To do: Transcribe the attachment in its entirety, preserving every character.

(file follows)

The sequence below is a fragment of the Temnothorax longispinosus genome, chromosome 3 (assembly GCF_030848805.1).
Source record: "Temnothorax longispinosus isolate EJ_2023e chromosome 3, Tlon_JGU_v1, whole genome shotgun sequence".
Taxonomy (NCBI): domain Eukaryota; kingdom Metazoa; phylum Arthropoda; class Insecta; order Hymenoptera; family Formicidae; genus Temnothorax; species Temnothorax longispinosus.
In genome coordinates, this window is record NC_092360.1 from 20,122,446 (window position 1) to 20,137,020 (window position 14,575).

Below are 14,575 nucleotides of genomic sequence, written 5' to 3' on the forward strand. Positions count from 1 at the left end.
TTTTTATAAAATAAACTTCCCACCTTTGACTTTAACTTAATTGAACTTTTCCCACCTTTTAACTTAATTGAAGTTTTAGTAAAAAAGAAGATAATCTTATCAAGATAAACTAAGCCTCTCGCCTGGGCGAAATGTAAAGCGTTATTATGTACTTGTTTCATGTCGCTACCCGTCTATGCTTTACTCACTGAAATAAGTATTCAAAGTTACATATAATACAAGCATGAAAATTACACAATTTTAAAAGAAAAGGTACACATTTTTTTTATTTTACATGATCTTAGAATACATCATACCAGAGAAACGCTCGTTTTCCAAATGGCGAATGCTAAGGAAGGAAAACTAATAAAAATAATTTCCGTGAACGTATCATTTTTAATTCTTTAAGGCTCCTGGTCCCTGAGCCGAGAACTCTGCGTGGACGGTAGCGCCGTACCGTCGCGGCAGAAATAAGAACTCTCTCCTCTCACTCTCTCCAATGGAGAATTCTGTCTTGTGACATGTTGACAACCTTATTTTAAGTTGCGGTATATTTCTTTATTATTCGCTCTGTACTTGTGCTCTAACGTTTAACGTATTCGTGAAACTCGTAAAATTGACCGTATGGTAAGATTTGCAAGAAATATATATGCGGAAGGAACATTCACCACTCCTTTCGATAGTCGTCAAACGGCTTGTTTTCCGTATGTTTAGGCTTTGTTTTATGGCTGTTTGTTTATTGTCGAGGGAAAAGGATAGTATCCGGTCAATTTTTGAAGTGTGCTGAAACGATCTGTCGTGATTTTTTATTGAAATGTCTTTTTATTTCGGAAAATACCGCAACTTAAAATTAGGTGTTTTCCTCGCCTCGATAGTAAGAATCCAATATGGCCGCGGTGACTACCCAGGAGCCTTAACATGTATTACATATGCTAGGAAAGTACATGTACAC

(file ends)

The sequence below is a fragment of the Temnothorax longispinosus genome, chromosome 3 (assembly GCF_030848805.1).
Source record: "Temnothorax longispinosus isolate EJ_2023e chromosome 3, Tlon_JGU_v1, whole genome shotgun sequence".
Taxonomy (NCBI): domain Eukaryota; kingdom Metazoa; phylum Arthropoda; class Insecta; order Hymenoptera; family Formicidae; genus Temnothorax; species Temnothorax longispinosus.
In genome coordinates, this window is record NC_092360.1 from 20,122,446 (window position 1) to 20,137,020 (window position 14,575).

Below are 14,575 nucleotides of genomic sequence, written 5' to 3' on the forward strand. Positions count from 1 at the left end.
TTTTTATAAAATAAACTTCCCACCTTTGACTTTAACTTAATTGAACTTTTCCCACCTTTTAACTTAATTGAAGTTTTAGTAAAAAAGAAGATAATCTTATCAAGATAAACTAAGCCTCTCGCCTGGGCGAAATGTAAAGCGTTATTATGTACTTGTTTCATGTCGCTACCCGTCTATGCTTTACTCACTGAAATAAGTATTCAAAGTTACATATAATACAAGCATGAAAATTACACAATTTTAAAAGAAAAGGTACACATTTTTTTTATTTTACATGATCTTAGAATACATCATACCAGAGAAACGCTCGTTTTCCAAATGGCGAATGCTAAGGAAGGAAAACTAATAAAAATAATTTCCGTGAACGTATCATTTTTAATTCTTTAAGGCTCCTGGTCCCTGAGCCGAGAACTCTGCGTGGACGGTAGCGCCGTACCGTCGCGGCAGAAATAAGAACTCTCTCCTCTCACTCTCTCCAATGGAGAATTCTGTCTTGTGACATGTTGACAACCTTATTTTAAGTTGCGGTATATTTCTTTATTATTCGCTCTGTACTTGTGCTCTAACGTTTAACGTATTCGTGAAACTCGTAAAATTGACCGTATGGTAAGATTTGCAAGAAATATATATGCGGAAGGAACATTCACCACTCCTTTCGATAGTCGTCAAACGGCTTGTTTTCCGTATGTTTAGGCTTTGTTTTATGGCTGTTTGTTTATTGTCGAGGGAAAAGGATAGTATCCGGTCAATTTTTGAAGTGTGCTGAAACGATCTGTCGTGATTTTTTATTGAAATGTCTTTTTATTTCGGAAAATACCGCAACTTAAAATTAGGTGTTTTCCTCGCCTCGATAGTAAGAATCCAATATGGCCGCGGTGACTACCCAGGAGCCTTAACATGTATTACATATGCTAGGAAAGTACATGTACAC